As to your comment about games on my phone - I'm not a hand-held gamer. (No DS, or Vita, etc for me.) I can't see playing a game like 720, or Marble Madness on a phone, but I'm sure it's been done. The main reason is that I get dizzy if it's a game that I usually play on a console or in the arcades. The screen is too small. An ipad might work, but I'd rather play at home on a bigger screen.

You have an unfortunate combination of tastes and dizziness. Though I do have a friend who gets terribly sick if he tries to play an FPS.

The inferior technology required our minds to do more with less - we didn't have photo-realistic imagery, we had sprites and pixels. We had 2D side scrolling backrounds that moved slower than the foreground to create the illusion of 3D. This I think this was also part of the draw to the arcades. You saw sprites and etc, but you were convinced.

Yes, but none of the modern games you mentioned had any element of this in them. The indie crowd may really be a boon to you now. Make sure you get a steam account and keep up with new indie games.

If you watch the videos for the PS4, it seems to be more about trends and social media rather than skill based gameplay. But perhaps I'm getting old...

You say that, but I don't know of anybody that really likes that. What the social push is doing is working on data that shows people who interact socially in games are X% more likely to stay playing that game and invest in DLC. This is an additional reason why EA pushes always on modes instead of just for DRM.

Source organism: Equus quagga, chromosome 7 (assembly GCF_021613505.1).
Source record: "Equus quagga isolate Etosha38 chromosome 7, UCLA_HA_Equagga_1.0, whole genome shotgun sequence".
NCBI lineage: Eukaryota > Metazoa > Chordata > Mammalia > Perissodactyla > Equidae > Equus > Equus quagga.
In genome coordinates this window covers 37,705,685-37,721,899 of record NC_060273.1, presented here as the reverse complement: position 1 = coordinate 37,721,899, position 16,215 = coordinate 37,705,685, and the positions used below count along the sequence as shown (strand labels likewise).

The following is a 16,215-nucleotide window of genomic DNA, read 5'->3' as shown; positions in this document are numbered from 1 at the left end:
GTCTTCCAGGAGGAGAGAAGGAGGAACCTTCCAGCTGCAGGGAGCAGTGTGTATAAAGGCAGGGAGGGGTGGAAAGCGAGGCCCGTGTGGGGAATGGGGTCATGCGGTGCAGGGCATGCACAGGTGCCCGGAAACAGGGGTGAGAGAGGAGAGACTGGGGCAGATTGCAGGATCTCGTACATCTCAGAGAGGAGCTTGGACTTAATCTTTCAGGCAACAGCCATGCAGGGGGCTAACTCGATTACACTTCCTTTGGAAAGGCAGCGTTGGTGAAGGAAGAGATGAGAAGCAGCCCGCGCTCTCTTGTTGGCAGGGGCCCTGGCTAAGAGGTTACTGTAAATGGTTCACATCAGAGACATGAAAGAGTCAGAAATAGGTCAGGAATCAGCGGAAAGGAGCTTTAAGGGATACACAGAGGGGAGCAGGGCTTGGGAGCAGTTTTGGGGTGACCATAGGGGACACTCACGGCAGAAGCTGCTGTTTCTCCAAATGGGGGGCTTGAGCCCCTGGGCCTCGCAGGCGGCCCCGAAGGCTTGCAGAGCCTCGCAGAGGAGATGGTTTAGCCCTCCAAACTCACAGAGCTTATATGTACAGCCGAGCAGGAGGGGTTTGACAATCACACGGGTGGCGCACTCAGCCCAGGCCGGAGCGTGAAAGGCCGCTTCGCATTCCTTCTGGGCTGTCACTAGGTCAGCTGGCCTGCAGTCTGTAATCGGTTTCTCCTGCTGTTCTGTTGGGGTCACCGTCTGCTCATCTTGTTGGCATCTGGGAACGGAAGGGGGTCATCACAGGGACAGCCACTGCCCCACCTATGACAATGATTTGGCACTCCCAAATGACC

I find that if I love a game, I am then likely to start reaching out socially on it. I never start socializing unless I was drawn to the game first. I haven't seen any data to indicate that younger people are more likely to do that.

Lightknight:

gamernerdtg2:

The inferior technology required our minds to do more with less - we didn't have photo-realistic imagery, we had sprites and pixels. We had 2D side scrolling backrounds that moved slower than the foreground to create the illusion of 3D. This I think this was also part of the draw to the arcades. You saw sprites and etc, but you were convinced.

Yes, but none of the modern games you mentioned had any element of this in them. The indie crowd may really be a boon to you now. Make sure you get a steam account and keep up with new indie games.